Regional Reviews: Washington, D.C.
You for Me for You
Also see Susan's review of My Fair Lady
You for Me for You, the current production at Woolly Mammoth Theatre Company in Washington, is often cryptic and never really comes together, despite a few sharply focused moments. Playwright Mia Chung uses fantasy and dream logic in her story about two North Korean sisters trying to survive, but as a whole it remains unsatisfying and difficult to grasp.
Junhee (Ruibo Qian) and Minjee (Jo Mei) are sisters living in rural North Korea, trying to stay alive despite a famine that has killed the rest of their family. The drama begins promisingly with a scene where each woman attempts to give her share of food (a combined quantity of rice that wouldn't feed a child) to the other: Elisheba Ittoop's sound design heightens the scene by amplifying the individual sounds of a teapot clinking against a cup and chopsticks scraping a bowl.
Minjee is illthe basis of a broad scene with Francis Jue as an unctuous government doctorand Junhee becomes convinced that escaping from the country is the only way to save her sister's life. She finds a smuggler (Jue again) to take them across the border, but Minjee is unable to make the trip. Junhee finds herself in a fragmented vision of the U.S., whose residents are exemplified by Kimberly Gilbert as a self-absorbed woman who never stops talking on her cell phone.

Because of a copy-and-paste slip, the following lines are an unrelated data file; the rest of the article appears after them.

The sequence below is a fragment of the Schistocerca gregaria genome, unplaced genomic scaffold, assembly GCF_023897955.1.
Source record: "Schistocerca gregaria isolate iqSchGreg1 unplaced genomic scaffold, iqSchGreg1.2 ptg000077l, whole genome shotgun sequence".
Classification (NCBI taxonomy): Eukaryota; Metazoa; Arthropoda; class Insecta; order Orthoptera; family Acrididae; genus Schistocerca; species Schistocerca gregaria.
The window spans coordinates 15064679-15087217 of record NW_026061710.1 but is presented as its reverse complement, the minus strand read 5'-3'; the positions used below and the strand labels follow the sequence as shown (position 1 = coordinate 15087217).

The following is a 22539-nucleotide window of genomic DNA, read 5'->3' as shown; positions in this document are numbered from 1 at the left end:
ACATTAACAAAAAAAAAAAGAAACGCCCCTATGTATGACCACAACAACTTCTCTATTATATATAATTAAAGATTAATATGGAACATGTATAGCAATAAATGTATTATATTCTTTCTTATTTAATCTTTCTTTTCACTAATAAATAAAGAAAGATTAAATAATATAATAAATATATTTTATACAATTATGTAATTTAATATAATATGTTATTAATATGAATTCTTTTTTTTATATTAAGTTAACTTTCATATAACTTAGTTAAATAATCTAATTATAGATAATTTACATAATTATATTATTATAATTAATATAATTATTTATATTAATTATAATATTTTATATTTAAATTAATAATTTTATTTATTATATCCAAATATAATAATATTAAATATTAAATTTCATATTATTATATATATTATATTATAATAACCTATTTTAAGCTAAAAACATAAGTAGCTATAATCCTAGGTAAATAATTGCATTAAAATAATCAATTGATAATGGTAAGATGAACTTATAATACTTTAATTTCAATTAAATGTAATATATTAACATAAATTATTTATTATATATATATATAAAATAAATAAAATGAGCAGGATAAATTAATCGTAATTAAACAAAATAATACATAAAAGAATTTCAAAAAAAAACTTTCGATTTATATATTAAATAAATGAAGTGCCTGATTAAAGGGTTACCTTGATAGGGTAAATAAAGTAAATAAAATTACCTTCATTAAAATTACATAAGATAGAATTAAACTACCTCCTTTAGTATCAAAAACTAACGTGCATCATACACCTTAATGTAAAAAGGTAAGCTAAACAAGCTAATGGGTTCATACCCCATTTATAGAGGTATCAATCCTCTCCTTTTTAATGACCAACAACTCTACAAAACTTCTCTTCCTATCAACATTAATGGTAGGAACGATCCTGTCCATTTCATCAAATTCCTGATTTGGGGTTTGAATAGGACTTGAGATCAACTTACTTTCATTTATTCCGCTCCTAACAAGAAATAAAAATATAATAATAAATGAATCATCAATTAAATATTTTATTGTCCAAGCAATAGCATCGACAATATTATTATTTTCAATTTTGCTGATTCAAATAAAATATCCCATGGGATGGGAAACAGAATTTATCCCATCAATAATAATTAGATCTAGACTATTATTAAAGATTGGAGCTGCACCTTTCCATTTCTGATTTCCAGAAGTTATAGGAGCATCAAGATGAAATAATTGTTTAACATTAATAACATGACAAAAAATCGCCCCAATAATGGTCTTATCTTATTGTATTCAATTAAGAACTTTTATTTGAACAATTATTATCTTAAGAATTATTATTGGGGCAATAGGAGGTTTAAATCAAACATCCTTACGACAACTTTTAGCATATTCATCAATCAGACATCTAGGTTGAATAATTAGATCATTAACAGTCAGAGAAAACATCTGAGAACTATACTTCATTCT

Is the playwright trying to create an equivalence between the poverty and isolation of North Korea and the unthinking privilege of the U.S.? The audience sees Junhee trying to make her way in New York City, faced with a choice of glamorous but impractical shoes and a dizzying array of mobile phones, but the ultimate meaning remains murky. Similarly, Junhee's romance with a kindly Southerner (Matthew Dewberry) remains vaguely drawn, and there is no sense of the supposed preternatural connection between the sisters.
Director Yury Urnov takes a heavy-handed approach to the drama, focusing on concrete items (such as those shoes and cell phones) rather than digging beneath the surface of the characters.
Woolly Mammoth Theatre Company